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Book Review: “Slaughterhouse-Five” by Kurt Vonnegut (4 Stars)

02 Jul

Post-traumatic stress, time-twisting alien abductions, mid-life crisis meltdowns, and a meta-story on life.

There are a few plot threads in this book, but they all weave around the protagonist, Billy Pilgrim. The stories converge on Pilgrim from various times in his life. Having been abducted by aliens, the protagonist jaunts back and forth through various experiences of his life in a non-linear fashion. This might seem jarring, but Vonnegut’s straight-forward writing style makes the whole experience very manageable—no slogging through the muck here.

From a science fiction perspective, the book has some neat passages about time travel, the fourth dimension and how life would be if time was perceived as a nonlinear experience. The result, in Vonnegut’s opinion, is a sort of melancholy yet content, fatalistic attitude.

Contrasting Pilgrim’s time traveling adventure is the ever-present sense of claustrophobia. The protagonist is captured during World War II (as the actual author was in real life) and loses control of his mobility as a prisoner of war. He is also held in an exhibit at a “zoo” on a faraway planet, where he can be gawked at by the local alien population. In other scenes, while convalescing, he is bed-bound at a hospital. At times, Pilgrim expresses feeling trapped in his career as an optometrist and his marriage. Even as a widow, his daughter is constantly challenging his freedom. The time-travel experiences seem to be the only thing that transport Pilgrim out of these feelings, and give him a broader perspective.

The aliens (Tralfamadorians) have a completely different perspective on time. They know all the horrible parts of life and all the good parts at once. They can cope with the bad by focusing on the good. Many parallels can be drawn between this and dealing with combat trauma.

The jumping around of the plot, feels like flashbacks and sometimes there are flashbacks. However, there is also time-travel. The disjointed narrative seems to emulate symptoms of post-traumatic stress disorder, which the character is experiencing and the reader is brought into (due to the structure of the book). Stories within stories, within stories hopping back and forth over Pilgrim’s timeline.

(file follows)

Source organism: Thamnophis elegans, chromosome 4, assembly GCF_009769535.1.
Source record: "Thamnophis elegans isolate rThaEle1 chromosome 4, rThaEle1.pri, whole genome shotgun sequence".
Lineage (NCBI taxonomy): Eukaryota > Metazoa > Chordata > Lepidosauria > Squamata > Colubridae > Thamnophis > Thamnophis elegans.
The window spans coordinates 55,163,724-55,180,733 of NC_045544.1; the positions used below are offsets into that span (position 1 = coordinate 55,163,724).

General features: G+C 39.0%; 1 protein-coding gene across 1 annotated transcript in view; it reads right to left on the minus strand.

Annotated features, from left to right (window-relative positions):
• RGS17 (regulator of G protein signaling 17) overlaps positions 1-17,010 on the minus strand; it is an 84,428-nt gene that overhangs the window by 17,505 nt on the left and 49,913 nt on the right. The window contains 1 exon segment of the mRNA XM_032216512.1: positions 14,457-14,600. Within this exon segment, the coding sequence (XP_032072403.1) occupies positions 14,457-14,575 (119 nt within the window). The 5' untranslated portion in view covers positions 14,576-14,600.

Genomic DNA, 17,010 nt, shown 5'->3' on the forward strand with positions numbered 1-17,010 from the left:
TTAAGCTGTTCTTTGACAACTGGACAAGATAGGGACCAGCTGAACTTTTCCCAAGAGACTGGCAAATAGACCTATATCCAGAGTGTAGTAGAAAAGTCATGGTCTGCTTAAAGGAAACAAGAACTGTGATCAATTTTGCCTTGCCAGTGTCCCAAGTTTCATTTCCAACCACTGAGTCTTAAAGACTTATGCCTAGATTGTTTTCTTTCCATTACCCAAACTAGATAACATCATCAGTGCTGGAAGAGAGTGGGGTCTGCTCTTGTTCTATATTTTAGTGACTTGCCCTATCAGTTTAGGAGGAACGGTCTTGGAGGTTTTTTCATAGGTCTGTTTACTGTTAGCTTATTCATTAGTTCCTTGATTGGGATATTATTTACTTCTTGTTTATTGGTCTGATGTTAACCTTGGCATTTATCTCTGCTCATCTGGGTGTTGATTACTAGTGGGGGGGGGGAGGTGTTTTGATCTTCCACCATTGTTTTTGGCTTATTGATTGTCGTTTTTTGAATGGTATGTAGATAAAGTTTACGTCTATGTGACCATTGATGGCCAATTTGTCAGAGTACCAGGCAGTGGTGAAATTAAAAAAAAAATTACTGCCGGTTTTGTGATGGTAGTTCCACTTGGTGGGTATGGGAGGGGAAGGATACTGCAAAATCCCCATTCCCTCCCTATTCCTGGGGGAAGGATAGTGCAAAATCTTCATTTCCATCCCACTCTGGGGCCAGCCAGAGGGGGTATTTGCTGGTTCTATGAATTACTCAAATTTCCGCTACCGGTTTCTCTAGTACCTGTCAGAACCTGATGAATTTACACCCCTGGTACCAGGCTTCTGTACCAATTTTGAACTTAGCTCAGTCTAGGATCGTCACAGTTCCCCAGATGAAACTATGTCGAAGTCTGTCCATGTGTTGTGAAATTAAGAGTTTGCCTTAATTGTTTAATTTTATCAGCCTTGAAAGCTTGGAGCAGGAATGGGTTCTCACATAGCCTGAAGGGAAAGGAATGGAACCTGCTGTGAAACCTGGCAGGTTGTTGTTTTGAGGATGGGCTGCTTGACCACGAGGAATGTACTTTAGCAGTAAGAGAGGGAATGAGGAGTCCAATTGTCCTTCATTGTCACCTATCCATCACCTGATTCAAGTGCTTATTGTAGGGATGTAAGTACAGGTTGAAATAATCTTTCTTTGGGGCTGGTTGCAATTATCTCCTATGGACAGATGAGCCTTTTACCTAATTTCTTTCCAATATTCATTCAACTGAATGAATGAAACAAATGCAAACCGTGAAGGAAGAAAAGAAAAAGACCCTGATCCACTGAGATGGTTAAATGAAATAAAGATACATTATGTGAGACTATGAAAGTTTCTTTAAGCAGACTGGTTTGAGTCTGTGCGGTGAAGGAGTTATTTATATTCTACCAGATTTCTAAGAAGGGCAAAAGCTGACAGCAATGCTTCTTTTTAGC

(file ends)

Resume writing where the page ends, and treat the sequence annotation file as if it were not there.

Yet, there is a cohesive story underlying all the shifts in time and space. The framework of a life. And, maybe that’s what life is. A series of disjointed events that might not make sense individually, but when put together form an arc. When focus is pulled back and perspective is given, the entire story can be realized.

While reading this book, it is hard not to think about how the author might have felt, surviving a horrific bombing in WWII as a POW “trapped” underground in a slaughter house. A situation Vonnegut was also not in control of, yet one that was deemed to be his own. Is this book trying to make sense of that experience—or perhaps the experience of all people caught in war?

There is much made of this being an anti-war book, and certainly there is that aspect within the pages. Yet, the storyline, to me, seemed to be more along the lines of pointing out that in life, sometimes things are just really really really messed up. Sometimes things are bad and the reasons are not always so simple and straightforward or make a lot sense. Lines blur. Lives are lost. Vonnegut doesn’t seem to say we should not care about this. Instead, he seems to say that we must recognize these difficulties and give them there due. Reflect on them. Perhaps try to do better. Focus on the good.

As others have noted, this story is told in Vonnegut’s characteristic style of simple declarative sentences. A breeze to read. And yet his writing is a perfect compliment to this non-linear device of story-telling. Billy Pilgrim comes unstuck in time, and you will too as you read this thoughtful tale of dark reflective humor.

Podcast: If you enjoy my review (or this topic) this book and the movie based on it were further discussed/debated in a lively discussion on my podcast: “No Deodorant In Outer Space”. The podcast is available on iTunes, YouTube or our website (www.nodeodorant.com).

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3 Comments

Posted by on July 2, 2015 in Book Reviews

 

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3 responses to “Book Review: “Slaughterhouse-Five” by Kurt Vonnegut (4 Stars)

  1. Book Guy Reviews

    July 2, 2015 at 10:58 pm

    Such a wonderful book. Powerful and hilarious all in the same stroke. Thanks for sharing the review!

    If you’re ever interested in some other great book reviews and musings, be sure to follow! Thanks!

     
  2. jeannemeeks

    July 4, 2015 at 8:51 am

    Great review, Ryan. Very well thought out and thought provoking. Makes want to read the book.

     
    • Ryan Sean O'Reilly

      July 4, 2015 at 1:51 pm

      Thanks! We had a lot of fun discussing this book on the podcast (No Deodorant In Outer Space). Vonnegut makes deep cuts with a light brush. Powerful without being brutal. The story seemed to resonate (more or less) with everyone.

       

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